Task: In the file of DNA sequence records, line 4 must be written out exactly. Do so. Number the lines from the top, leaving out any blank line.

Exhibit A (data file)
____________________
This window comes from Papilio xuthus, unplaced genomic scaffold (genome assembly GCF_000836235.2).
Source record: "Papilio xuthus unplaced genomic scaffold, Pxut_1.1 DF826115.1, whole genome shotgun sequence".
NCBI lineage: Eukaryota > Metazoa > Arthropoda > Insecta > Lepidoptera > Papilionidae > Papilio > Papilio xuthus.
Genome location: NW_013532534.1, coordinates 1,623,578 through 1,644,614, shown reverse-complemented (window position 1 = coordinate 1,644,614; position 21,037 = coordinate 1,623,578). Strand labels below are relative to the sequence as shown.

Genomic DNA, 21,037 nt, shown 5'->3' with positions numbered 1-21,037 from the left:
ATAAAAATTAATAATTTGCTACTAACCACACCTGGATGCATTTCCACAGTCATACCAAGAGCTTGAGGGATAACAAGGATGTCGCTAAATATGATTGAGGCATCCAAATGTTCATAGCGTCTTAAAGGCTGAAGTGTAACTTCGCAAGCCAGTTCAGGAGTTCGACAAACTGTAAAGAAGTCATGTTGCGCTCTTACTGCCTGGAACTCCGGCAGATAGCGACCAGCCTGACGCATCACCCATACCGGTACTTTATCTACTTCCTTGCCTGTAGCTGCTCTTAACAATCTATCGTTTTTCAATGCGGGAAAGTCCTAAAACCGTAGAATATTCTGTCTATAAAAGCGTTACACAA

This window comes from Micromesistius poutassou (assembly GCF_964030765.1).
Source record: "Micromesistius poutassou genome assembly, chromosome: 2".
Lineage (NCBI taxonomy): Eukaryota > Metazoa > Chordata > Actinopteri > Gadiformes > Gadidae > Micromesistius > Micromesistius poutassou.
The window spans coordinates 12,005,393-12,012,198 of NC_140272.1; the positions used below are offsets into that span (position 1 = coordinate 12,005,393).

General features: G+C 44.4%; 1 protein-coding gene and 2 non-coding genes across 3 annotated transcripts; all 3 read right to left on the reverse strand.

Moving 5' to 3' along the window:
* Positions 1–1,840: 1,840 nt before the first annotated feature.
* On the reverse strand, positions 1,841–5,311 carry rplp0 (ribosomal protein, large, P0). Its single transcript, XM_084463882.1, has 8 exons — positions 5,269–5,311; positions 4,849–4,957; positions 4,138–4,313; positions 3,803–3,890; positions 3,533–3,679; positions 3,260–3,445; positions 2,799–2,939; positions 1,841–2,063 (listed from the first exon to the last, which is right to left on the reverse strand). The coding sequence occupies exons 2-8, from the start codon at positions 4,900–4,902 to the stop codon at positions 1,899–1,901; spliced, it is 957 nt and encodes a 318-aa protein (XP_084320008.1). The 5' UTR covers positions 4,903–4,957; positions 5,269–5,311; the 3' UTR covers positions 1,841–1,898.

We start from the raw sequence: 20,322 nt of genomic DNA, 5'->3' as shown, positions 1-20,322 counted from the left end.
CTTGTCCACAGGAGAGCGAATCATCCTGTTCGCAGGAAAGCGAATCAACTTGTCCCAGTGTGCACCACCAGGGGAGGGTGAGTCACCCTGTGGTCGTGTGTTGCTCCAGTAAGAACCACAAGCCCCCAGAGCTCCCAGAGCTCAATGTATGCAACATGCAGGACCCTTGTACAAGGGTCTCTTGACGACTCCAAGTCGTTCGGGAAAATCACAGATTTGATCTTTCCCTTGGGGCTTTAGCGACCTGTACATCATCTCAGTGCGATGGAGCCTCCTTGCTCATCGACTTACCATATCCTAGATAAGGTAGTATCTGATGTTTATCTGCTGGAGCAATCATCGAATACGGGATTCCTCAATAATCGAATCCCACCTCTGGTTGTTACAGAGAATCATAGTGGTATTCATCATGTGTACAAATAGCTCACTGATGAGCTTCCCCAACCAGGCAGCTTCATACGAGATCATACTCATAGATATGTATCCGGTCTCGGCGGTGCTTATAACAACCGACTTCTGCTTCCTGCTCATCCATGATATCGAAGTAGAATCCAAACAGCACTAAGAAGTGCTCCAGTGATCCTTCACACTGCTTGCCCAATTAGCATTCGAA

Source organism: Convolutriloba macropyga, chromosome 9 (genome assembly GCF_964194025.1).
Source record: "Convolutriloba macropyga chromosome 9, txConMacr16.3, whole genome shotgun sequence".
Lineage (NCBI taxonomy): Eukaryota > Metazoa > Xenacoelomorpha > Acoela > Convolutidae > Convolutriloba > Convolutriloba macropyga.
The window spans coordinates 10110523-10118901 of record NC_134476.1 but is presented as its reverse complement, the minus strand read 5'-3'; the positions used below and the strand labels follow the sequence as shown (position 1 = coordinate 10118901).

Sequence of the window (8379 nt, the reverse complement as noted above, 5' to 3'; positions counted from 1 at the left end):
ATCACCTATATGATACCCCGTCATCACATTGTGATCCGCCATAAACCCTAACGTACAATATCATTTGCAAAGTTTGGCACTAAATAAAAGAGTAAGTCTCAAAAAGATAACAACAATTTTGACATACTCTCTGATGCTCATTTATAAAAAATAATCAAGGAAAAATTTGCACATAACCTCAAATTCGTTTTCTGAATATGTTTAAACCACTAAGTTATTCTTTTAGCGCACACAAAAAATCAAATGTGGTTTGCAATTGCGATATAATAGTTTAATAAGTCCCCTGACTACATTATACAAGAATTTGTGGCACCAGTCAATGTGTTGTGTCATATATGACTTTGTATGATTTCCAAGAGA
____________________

Genome location: NW_013532534.1, coordinates 1,623,578 through 1,644,614, shown reverse-complemented (window position 1 = coordinate 1,644,614; position 21,037 = coordinate 1,623,578). Strand labels below are relative to the sequence as shown.